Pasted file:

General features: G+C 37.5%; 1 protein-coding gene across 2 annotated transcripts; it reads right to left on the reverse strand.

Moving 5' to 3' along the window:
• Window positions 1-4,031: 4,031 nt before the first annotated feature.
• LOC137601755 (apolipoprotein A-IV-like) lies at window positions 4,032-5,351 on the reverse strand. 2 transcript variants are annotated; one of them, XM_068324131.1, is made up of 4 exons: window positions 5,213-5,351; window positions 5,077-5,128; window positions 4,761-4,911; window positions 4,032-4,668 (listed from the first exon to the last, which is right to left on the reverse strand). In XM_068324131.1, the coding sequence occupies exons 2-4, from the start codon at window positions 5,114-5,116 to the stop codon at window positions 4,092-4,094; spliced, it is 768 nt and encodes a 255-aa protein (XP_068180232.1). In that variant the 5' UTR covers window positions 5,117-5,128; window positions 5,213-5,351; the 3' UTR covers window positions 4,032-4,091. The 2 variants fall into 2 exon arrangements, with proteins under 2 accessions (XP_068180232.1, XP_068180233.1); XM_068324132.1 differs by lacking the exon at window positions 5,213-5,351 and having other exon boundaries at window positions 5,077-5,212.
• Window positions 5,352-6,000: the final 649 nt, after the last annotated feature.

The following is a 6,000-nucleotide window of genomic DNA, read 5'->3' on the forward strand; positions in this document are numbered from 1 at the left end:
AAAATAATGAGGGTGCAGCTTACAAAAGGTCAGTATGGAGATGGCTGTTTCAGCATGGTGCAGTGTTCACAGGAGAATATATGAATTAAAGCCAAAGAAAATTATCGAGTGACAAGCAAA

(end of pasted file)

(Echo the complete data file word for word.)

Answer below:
General features: G+C 37.5%; 1 protein-coding gene across 2 annotated transcripts; it reads right to left on the reverse strand.

Moving 5' to 3' along the window:
• Window positions 1-4,031: 4,031 nt before the first annotated feature.
• LOC137601755 (apolipoprotein A-IV-like) lies at window positions 4,032-5,351 on the reverse strand. 2 transcript variants are annotated; one of them, XM_068324131.1, is made up of 4 exons: window positions 5,213-5,351; window positions 5,077-5,128; window positions 4,761-4,911; window positions 4,032-4,668 (listed from the first exon to the last, which is right to left on the reverse strand). In XM_068324131.1, the coding sequence occupies exons 2-4, from the start codon at window positions 5,114-5,116 to the stop codon at window positions 4,092-4,094; spliced, it is 768 nt and encodes a 255-aa protein (XP_068180232.1). In that variant the 5' UTR covers window positions 5,117-5,128; window positions 5,213-5,351; the 3' UTR covers window positions 4,032-4,091. The 2 variants fall into 2 exon arrangements, with proteins under 2 accessions (XP_068180232.1, XP_068180233.1); XM_068324132.1 differs by lacking the exon at window positions 5,213-5,351 and having other exon boundaries at window positions 5,077-5,212.
• Window positions 5,352-6,000: the final 649 nt, after the last annotated feature.

The following is a 6,000-nucleotide window of genomic DNA, read 5'->3' on the forward strand; positions in this document are numbered from 1 at the left end:
AAAATAATGAGGGTGCAGCTTACAAAAGGTCAGTATGGAGATGGCTGTTTCAGCATGGTGCAGTGTTCACAGGAGAATATATGAATTAAAGCCAAAGAAAATTATCGAGTGACAAGCAAA